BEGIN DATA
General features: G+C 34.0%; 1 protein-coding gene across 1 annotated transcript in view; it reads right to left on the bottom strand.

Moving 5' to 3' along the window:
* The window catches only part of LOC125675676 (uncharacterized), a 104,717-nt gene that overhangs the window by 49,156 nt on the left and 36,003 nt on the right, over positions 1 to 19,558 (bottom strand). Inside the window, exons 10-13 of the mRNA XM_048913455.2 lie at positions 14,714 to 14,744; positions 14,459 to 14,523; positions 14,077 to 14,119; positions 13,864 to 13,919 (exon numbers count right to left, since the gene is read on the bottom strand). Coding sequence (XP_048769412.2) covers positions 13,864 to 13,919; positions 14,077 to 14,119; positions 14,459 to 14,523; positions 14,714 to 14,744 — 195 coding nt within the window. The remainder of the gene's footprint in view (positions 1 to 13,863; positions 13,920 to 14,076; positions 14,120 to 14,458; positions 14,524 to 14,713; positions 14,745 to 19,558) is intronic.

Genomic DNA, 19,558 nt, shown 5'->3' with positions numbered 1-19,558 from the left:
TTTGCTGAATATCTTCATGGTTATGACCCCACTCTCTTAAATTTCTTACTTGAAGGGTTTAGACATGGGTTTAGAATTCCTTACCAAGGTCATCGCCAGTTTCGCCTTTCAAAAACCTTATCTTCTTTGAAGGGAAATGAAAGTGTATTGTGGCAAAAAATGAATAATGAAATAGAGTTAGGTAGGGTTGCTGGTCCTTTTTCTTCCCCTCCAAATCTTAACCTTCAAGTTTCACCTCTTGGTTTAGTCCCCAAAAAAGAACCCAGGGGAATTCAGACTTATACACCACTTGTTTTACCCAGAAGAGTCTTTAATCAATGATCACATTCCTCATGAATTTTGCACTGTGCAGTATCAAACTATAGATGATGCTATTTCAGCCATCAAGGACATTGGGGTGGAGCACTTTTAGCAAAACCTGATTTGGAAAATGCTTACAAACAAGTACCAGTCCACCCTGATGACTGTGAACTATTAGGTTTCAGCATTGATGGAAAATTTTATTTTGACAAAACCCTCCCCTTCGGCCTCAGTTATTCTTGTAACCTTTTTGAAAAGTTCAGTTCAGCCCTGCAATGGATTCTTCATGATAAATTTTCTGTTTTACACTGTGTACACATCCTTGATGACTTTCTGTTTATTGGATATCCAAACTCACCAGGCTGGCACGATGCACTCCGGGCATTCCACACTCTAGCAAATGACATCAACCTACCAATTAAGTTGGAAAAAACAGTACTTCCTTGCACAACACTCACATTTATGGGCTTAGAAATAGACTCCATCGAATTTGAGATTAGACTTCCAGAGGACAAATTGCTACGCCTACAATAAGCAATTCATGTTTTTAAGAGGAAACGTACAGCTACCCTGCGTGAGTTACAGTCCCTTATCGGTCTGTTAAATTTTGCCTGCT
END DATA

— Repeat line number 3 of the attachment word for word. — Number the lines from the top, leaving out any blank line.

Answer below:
* The window catches only part of LOC125675676 (uncharacterized), a 104,717-nt gene that overhangs the window by 49,156 nt on the left and 36,003 nt on the right, over positions 1 to 19,558 (bottom strand). Inside the window, exons 10-13 of the mRNA XM_048913455.2 lie at positions 14,714 to 14,744; positions 14,459 to 14,523; positions 14,077 to 14,119; positions 13,864 to 13,919 (exon numbers count right to left, since the gene is read on the bottom strand). Coding sequence (XP_048769412.2) covers positions 13,864 to 13,919; positions 14,077 to 14,119; positions 14,459 to 14,523; positions 14,714 to 14,744 — 195 coding nt within the window. The remainder of the gene's footprint in view (positions 1 to 13,863; positions 13,920 to 14,076; positions 14,120 to 14,458; positions 14,524 to 14,713; positions 14,745 to 19,558) is intronic.